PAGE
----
By Katharina Donn.

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Technological Slavery 2.0: Ghosts of Hypernormalization and the Role of Art in a Pandemic published 13/04/2020

In the middle of a global pandemic, with countries on lockdowns, systems scrambling to operate, forced closures of businesses, factories and warehouses, mass lay-offs and unemployment, things seem strangely ‘normal.’ Many people seem to be either ignoring the event, or are suspicious of the media’s portrayal of it, and do not take the necessary steps to protect themselves. The irony of this is that despite the apparent blasé nature of this reaction, shelves continue to be emptied of the essential items like toilet paper, paper towels, sanitizers, bleach and cleaning products, cans of soup, meat and dairy. Panic buying has taken on a face of nonchalance and dejected familiarity. Panic is, in this sense, entirely hypernormal.

By Tom Pazderka.

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Happy Birthday 3:AM! published 01/04/2020

Launched in April 2000, 3:AM Magazine turns 20 this month!

To celebrate, here’s a brief extract from Will Wiles‘s wonderful novel Plume, which has just come out in paperback:

“But since the appearance of Murder Boards, Pierce had acquired a small but eager following, myself included. His post-riots essay for 3:AM Magazine, ‘Beneath the Paving Stones, the Fire’, had circulated on Twitter and Tumblr for more than a month, and was republished by the New York Times“.

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On Sentimentality published 30/03/2020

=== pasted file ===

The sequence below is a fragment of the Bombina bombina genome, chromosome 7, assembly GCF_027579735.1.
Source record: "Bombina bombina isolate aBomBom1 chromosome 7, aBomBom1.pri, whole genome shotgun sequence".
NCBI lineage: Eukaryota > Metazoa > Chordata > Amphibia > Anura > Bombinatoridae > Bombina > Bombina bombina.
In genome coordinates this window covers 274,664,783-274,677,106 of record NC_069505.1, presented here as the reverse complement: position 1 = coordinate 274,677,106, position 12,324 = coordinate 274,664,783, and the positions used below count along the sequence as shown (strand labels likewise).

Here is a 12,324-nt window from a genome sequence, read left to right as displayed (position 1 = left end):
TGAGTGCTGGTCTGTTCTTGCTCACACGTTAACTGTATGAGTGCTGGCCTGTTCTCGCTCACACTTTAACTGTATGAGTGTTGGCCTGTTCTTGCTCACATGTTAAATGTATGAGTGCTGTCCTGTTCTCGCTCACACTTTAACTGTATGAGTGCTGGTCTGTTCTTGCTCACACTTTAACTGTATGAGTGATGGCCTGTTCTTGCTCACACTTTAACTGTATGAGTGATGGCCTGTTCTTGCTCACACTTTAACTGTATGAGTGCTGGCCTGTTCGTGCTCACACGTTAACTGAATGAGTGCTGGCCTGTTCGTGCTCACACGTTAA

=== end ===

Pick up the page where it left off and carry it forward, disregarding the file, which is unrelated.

At the Mildura Writer’s Festival in 2019, on a panel with Craig Sherborne and Moreno Giovannoni, Helen Garner spoke about Raymond Carver’s unedited stories. She hated them for all of their sentimental scenes—ones that would be removed by Carver’s editor Gordon Lish for What We Talk About When We Talk About Love. Lish took a knife to the cushy scenes and Carver became a master of the spare and cutting.

By Robert Albazi.

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The Negative Dialectics of Social Distancing published 26/03/2020

Today, in the middle of the global pandemic of COVID-19, we find another opportunity for negative dialectical thinking in the phrase “social distancing.” Offered as a recommendation for how best to hinder the spread of the virus, social distancing is, on the surface, a simple synonym of avoidance, isolation, or quarantining. If we, as individuals, limit our exposure to other bodies, then the chances of spreading the virus will decrease. Seems simple enough. But, as with so many phrases, this one has a lot lurking beneath the surface. Negative dialectical thinking plumbs the depths.

By Will Daddario.